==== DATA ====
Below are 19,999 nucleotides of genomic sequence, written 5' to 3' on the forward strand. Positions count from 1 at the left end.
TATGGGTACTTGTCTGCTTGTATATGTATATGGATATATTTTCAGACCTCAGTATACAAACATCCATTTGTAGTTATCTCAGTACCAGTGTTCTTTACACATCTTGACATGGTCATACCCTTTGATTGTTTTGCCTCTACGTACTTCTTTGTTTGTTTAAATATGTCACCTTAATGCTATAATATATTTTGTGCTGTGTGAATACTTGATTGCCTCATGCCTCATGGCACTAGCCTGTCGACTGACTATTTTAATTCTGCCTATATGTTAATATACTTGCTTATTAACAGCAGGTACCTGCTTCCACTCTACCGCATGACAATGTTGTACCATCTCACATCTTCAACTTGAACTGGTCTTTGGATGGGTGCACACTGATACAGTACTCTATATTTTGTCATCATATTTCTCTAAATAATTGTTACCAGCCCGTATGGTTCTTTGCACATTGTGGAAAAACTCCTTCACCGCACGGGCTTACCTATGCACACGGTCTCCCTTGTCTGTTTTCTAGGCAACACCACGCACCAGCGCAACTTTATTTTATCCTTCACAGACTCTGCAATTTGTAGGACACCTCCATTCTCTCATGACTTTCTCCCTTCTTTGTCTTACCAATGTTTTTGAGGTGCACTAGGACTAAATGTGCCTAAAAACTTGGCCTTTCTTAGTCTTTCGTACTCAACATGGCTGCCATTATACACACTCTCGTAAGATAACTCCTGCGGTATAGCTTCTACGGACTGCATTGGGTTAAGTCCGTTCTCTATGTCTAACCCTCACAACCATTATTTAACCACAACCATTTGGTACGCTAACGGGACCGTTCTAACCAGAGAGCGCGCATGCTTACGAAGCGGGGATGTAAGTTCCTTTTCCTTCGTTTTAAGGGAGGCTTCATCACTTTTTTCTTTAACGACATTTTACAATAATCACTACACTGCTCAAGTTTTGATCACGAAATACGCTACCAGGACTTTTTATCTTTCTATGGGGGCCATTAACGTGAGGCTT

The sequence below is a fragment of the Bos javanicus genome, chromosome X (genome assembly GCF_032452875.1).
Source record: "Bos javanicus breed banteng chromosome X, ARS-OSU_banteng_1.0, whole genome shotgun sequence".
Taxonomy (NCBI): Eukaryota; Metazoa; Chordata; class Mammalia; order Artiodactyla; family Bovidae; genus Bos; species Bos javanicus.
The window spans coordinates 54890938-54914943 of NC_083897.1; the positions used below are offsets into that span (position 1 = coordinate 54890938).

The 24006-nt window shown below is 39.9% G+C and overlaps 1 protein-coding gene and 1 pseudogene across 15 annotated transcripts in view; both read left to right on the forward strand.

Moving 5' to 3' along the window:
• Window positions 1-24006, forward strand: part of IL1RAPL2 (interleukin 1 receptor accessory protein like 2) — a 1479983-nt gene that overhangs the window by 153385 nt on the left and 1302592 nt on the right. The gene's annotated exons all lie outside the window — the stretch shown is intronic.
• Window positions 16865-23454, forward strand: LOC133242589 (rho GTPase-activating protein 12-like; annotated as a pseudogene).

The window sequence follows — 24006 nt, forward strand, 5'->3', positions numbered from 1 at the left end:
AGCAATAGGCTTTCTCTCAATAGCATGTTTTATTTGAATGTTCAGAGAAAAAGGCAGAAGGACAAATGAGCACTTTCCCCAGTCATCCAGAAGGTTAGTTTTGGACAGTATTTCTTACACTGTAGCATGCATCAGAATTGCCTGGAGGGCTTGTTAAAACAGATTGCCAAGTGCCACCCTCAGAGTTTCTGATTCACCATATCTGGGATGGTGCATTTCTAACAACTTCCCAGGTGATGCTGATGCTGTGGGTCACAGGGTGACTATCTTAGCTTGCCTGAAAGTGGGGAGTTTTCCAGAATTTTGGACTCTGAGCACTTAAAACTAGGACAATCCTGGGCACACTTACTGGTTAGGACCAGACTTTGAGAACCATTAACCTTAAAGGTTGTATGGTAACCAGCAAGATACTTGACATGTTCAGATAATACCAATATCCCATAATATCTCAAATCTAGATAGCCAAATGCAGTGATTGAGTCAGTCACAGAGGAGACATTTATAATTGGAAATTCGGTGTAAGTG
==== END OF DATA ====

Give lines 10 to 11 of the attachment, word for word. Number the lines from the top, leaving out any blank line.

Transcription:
• Window positions 16865-23454, forward strand: LOC133242589 (rho GTPase-activating protein 12-like; annotated as a pseudogene).

The window sequence follows — 24006 nt, forward strand, 5'->3', positions numbered from 1 at the left end: